Page last updated: Aug2020
The relation of light alcohol consumption to the risk of common cancers 

In an attempt to assess the relation between light alcohol consumption (<12.5g per day) and the risk of a number of types of cancer, the authors carried out a review of meta-analyses published within the past 15 years.  Using as keywords “light alcohol drinking,” “light alcohol consumption” and “cancer”, they found 29 meta-analyses on the subject.  They report their results as indicating that “Light alcohol drinking was not associated with an increased risk of cancer occurrence, with the exception of breast and prostate cancer and melanoma.  Furthermore, a possible protective role of light alcohol consumption on the development of bladder, kidney and ovarian cancer and Non Hodgkin Lymphoma was observed.”

Forum reviewers found a number of weaknesses in the paper.  While their title focuses on “light alcohol drinking,” most of their reports of results and their discussion deal with harmful effects of heavier drinking; however, by not including papers on ‘heavy drinking’ in their original search, they may have left out many relevant papers.  Further, the very brief reviews of each common cancer that they comment upon are sometimes based on only one or two meta-analyses, leaving out a huge amount of key data, especially that from single, well-done, long-term cohort studies with important information on the relation of alcohol to cancer; potential confounding by many factors could not be taken into consideration.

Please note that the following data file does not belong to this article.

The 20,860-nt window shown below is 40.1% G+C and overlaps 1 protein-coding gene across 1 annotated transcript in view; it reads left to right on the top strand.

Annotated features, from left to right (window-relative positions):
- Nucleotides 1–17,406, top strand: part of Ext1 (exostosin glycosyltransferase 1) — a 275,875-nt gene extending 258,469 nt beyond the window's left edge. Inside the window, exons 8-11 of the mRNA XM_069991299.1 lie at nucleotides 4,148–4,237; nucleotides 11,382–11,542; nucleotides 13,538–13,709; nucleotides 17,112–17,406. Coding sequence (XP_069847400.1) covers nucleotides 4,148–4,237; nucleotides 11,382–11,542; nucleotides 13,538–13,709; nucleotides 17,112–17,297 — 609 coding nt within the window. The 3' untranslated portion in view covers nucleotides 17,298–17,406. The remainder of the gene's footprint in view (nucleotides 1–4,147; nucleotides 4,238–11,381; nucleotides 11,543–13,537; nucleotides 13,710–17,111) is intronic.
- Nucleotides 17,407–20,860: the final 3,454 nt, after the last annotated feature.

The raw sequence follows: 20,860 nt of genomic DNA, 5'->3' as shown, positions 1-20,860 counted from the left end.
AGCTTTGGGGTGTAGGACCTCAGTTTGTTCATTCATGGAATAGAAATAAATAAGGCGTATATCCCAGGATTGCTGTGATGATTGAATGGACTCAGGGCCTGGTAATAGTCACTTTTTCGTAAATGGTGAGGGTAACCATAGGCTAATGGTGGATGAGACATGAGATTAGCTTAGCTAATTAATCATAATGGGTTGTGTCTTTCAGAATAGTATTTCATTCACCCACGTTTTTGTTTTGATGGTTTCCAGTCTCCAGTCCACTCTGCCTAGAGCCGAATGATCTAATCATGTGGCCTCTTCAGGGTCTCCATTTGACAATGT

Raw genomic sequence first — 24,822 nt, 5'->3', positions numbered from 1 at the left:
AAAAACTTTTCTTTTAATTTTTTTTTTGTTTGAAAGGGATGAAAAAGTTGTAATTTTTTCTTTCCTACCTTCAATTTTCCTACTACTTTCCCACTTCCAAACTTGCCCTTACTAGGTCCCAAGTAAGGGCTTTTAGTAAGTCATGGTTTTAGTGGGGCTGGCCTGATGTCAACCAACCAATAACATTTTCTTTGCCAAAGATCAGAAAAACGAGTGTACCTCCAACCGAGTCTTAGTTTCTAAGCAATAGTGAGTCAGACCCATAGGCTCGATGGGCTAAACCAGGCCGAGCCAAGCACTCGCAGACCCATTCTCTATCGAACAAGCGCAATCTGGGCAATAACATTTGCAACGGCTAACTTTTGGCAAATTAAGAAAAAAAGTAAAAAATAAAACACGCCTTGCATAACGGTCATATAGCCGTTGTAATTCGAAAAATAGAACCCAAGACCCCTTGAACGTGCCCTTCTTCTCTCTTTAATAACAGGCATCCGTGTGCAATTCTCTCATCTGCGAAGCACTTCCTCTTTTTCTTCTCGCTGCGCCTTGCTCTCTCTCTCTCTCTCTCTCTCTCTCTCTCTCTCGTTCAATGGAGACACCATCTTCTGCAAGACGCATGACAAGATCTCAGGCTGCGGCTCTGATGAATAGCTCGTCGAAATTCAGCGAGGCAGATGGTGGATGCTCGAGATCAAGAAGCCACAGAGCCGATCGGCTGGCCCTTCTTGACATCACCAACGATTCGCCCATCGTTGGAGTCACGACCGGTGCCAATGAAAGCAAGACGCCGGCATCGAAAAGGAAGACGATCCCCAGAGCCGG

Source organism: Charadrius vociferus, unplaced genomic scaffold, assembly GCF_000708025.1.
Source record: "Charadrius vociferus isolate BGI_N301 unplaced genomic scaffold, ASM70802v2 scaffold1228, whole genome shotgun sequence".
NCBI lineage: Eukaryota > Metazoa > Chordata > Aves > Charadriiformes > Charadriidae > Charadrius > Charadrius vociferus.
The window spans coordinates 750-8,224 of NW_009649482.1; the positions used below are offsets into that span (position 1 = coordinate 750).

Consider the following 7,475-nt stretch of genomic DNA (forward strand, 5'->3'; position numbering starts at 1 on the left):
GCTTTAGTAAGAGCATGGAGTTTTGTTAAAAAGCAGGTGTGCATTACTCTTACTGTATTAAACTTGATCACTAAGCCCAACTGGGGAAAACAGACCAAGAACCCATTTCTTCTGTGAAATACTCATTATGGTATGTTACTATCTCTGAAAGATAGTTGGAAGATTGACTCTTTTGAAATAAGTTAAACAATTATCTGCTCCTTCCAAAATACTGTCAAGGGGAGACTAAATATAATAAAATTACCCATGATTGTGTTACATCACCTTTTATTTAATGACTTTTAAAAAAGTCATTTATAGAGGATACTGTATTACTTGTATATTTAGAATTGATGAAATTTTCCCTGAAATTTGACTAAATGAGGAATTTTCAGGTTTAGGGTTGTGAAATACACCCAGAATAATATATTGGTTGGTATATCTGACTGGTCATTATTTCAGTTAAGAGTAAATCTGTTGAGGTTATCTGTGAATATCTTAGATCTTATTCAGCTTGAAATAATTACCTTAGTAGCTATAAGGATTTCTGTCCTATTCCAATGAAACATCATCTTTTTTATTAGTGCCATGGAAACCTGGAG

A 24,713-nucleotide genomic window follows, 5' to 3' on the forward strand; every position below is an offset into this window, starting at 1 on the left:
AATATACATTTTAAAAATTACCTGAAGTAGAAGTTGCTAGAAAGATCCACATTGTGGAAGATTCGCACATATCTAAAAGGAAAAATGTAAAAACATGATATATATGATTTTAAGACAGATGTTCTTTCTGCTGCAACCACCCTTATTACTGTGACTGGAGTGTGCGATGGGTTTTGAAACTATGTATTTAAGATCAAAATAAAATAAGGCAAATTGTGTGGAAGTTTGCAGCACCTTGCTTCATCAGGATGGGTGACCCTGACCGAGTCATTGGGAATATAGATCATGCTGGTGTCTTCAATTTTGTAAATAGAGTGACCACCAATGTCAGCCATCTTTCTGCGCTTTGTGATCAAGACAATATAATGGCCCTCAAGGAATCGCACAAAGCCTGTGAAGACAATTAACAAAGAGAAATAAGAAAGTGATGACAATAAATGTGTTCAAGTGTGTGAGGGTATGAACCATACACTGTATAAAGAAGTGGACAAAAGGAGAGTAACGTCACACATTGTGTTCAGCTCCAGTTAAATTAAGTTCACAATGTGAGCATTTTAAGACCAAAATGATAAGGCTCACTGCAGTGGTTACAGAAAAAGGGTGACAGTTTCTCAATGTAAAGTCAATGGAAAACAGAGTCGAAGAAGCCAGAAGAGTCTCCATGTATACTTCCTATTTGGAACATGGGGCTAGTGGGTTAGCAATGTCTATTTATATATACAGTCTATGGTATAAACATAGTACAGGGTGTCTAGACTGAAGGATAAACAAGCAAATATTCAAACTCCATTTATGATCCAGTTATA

In the analyses in the present paper, the reported average level of alcohol consumed is used, but there is insufficient evaluation of possibly more important indices of alcohol exposure: the pattern of drinking (e.g., type of beverage consumed, in binges or on a regular basis, consumption with or without food, etc.).  Further, there is probably inadequate control for important confounders or consideration of the effects of under-reporting, which may have been seen in single studies but not apparent in meta-analyses.  In addition, a number of errors are present within the report, such as conflicting statements that may misrepresent the numeric data given.  These problems make these results of limited use to professionals in health policy who are developing guidelines for alcohol use in the general public.

Reference:  Caprio GG, Picascia D, Dallio M, Vitiello PP, Giunta EF, De Falco V, et al.   Light Alcohol Drinking and the Risk of Cancer Development: A Controversial Relationship. Reviews on Recent Clinical Trials 2020;15:164-177

For the full critique of this paper by the International Scientific Forum on Alcohol Research, please click here.

 

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